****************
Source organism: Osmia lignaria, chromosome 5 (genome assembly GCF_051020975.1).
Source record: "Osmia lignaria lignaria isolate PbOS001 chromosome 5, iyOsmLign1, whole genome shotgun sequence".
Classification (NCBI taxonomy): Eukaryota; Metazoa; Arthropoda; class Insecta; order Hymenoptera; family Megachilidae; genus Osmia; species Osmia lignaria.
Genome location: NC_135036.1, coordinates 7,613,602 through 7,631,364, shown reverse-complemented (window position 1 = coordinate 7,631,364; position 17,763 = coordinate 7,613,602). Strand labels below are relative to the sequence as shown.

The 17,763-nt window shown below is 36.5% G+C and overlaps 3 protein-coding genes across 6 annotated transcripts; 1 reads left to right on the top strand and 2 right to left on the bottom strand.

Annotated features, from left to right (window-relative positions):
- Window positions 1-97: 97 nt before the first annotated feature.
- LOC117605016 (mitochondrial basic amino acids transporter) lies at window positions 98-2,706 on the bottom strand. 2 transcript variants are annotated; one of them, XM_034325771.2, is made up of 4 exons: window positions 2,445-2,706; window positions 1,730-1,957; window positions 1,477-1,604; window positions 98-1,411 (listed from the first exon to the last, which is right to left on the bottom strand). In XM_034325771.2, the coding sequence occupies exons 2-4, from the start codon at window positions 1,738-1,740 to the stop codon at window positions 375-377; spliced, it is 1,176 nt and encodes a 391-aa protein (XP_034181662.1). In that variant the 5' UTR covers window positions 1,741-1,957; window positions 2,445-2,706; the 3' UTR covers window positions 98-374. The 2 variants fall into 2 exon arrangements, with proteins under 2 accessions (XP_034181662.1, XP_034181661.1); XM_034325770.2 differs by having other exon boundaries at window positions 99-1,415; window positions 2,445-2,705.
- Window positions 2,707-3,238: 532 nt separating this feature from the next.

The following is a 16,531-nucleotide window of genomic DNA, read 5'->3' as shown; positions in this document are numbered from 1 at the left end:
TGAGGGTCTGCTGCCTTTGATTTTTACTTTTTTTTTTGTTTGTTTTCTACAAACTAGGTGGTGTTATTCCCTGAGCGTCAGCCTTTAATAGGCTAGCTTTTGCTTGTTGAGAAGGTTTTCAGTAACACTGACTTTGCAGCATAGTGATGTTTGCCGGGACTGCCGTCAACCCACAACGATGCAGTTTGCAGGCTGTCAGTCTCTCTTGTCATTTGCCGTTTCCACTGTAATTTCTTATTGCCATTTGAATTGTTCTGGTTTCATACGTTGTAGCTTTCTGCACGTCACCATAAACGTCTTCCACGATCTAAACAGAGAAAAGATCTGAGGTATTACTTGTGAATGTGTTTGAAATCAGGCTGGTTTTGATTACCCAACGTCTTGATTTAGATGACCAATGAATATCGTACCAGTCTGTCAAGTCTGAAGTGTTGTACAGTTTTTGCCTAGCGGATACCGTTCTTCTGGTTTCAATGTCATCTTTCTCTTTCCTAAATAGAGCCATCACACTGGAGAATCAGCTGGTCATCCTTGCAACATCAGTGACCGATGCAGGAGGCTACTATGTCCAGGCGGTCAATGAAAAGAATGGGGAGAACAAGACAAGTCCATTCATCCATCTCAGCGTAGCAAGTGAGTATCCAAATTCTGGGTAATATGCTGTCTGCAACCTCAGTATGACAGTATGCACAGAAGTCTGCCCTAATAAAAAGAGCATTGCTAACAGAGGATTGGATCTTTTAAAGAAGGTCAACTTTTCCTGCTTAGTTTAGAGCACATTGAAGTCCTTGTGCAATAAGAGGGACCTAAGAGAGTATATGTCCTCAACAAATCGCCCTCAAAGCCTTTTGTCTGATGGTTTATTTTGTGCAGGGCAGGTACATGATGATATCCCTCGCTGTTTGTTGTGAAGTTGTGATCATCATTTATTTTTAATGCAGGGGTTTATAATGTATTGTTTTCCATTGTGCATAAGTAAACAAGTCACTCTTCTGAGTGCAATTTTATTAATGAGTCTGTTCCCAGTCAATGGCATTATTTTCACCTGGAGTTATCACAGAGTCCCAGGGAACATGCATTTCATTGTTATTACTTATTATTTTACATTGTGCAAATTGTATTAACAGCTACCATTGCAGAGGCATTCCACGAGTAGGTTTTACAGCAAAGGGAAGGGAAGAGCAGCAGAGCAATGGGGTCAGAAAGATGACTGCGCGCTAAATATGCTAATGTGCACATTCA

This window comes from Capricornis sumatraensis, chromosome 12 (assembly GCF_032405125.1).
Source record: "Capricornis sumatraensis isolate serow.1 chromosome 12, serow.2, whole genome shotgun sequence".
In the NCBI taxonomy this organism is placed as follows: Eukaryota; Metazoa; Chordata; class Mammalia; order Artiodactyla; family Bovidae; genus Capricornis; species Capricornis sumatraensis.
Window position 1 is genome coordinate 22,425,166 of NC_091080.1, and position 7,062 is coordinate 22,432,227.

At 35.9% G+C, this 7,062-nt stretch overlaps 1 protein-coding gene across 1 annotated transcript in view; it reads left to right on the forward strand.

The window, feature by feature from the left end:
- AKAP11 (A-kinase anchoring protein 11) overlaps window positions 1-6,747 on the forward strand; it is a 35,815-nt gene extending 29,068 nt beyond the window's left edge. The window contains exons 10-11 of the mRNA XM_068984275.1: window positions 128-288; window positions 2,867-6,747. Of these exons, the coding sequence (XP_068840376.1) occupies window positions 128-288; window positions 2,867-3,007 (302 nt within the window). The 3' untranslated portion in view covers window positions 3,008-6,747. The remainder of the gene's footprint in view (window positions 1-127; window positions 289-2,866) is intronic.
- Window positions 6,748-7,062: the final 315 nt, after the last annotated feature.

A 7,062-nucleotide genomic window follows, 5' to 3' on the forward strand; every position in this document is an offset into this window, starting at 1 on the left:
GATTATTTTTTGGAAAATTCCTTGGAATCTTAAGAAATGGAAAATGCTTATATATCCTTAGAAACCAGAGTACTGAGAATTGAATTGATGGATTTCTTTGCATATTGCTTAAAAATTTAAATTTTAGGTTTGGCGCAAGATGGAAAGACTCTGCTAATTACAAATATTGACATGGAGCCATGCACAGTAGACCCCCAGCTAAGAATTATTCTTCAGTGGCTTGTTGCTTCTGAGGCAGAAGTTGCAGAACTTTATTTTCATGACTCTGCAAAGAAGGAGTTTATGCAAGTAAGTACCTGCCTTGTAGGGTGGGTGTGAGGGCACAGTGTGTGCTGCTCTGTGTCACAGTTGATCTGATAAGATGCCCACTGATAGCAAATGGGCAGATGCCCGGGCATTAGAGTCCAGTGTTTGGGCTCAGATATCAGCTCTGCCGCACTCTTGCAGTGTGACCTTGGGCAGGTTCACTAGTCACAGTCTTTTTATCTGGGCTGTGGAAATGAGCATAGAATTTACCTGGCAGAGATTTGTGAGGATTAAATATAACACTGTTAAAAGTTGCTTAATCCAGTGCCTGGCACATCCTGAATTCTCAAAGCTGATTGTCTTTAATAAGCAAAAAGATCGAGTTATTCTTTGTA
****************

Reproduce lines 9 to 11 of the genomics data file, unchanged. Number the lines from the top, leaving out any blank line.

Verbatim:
- Window positions 2,707-3,238: 532 nt separating this feature from the next.

The following is a 16,531-nucleotide window of genomic DNA, read 5'->3' as shown; positions in this document are numbered from 1 at the left end:
TGAGGGTCTGCTGCCTTTGATTTTTACTTTTTTTTTTGTTTGTTTTCTACAAACTAGGTGGTGTTATTCCCTGAGCGTCAGCCTTTAATAGGCTAGCTTTTGCTTGTTGAGAAGGTTTTCAGTAACACTGACTTTGCAGCATAGTGATGTTTGCCGGGACTGCCGTCAACCCACAACGATGCAGTTTGCAGGCTGTCAGTCTCTCTTGTCATTTGCCGTTTCCACTGTAATTTCTTATTGCCATTTGAATTGTTCTGGTTTCATACGTTGTAGCTTTCTGCACGTCACCATAAACGTCTTCCACGATCTAAACAGAGAAAAGATCTGAGGTATTACTTGTGAATGTGTTTGAAATCAGGCTGGTTTTGATTACCCAACGTCTTGATTTAGATGACCAATGAATATCGTACCAGTCTGTCAAGTCTGAAGTGTTGTACAGTTTTTGCCTAGCGGATACCGTTCTTCTGGTTTCAATGTCATCTTTCTCTTTCCTAAATAGAGCCATCACACTGGAGAATCAGCTGGTCATCCTTGCAACATCAGTGACCGATGCAGGAGGCTACTATGTCCAGGCGGTCAATGAAAAGAATGGGGAGAACAAGACAAGTCCATTCATCCATCTCAGCGTAGCAAGTGAGTATCCAAATTCTGGGTAATATGCTGTCTGCAACCTCAGTATGACAGTATGCACAGAAGTCTGCCCTAATAAAAAGAGCATTGCTAACAGAGGATTGGATCTTTTAAAGAAGGTCAACTTTTCCTGCTTAGTTTAGAGCACATTGAAGTCCTTGTGCAATAAGAGGGACCTAAGAGAGTATATGTCCTCAACAAATCGCCCTCAAAGCCTTTTGTCTGATGGTTTATTTTGTGCAGGGCAGGTACATGATGATATCCCTCGCTGTTTGTTGTGAAGTTGTGATCATCATTTATTTTTAATGCAGGGGTTTATAATGTATTGTTTTCCATTGTGCATAAGTAAACAAGTCACTCTTCTGAGTGCAATTTTATTAATGAGTCTGTTCCCAGTCAATGGCATTATTTTCACCTGGAGTTATCACAGAGTCCCAGGGAACATGCATTTCATTGTTATTACTTATTATTTTACATTGTGCAAATTGTATTAACAGCTACCATTGCAGAGGCATTCCACGAGTAGGTTTTACAGCAAAGGGAAGGGAAGAGCAGCAGAGCAATGGGGTCAGAAAGATGACTGCGCGCTAAATATGCTAATGTGCACATTCA